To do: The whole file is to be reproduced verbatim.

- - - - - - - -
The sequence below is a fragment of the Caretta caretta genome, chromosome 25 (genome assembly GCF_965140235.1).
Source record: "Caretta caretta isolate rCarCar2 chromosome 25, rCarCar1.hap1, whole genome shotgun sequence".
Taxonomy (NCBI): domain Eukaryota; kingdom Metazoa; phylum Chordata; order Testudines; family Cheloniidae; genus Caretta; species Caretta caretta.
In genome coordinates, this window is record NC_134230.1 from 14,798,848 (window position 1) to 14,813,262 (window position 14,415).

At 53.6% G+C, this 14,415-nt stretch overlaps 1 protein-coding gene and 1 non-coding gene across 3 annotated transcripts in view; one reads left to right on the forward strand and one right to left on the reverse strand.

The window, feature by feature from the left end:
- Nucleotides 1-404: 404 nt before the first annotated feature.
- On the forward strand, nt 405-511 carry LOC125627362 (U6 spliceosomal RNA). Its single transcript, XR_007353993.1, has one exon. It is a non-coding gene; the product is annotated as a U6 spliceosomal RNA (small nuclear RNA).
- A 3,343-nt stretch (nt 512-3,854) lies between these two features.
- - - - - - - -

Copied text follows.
The sequence below is a fragment of the Caretta caretta genome, chromosome 25 (genome assembly GCF_965140235.1).
Source record: "Caretta caretta isolate rCarCar2 chromosome 25, rCarCar1.hap1, whole genome shotgun sequence".
Taxonomy (NCBI): domain Eukaryota; kingdom Metazoa; phylum Chordata; order Testudines; family Cheloniidae; genus Caretta; species Caretta caretta.
In genome coordinates, this window is record NC_134230.1 from 14,798,848 (window position 1) to 14,813,262 (window position 14,415).

At 53.6% G+C, this 14,415-nt stretch overlaps 1 protein-coding gene and 1 non-coding gene across 3 annotated transcripts in view; one reads left to right on the forward strand and one right to left on the reverse strand.

The window, feature by feature from the left end:
- Nucleotides 1-404: 404 nt before the first annotated feature.
- On the forward strand, nt 405-511 carry LOC125627362 (U6 spliceosomal RNA). Its single transcript, XR_007353993.1, has one exon. It is a non-coding gene; the product is annotated as a U6 spliceosomal RNA (small nuclear RNA).
- A 3,343-nt stretch (nt 512-3,854) lies between these two features.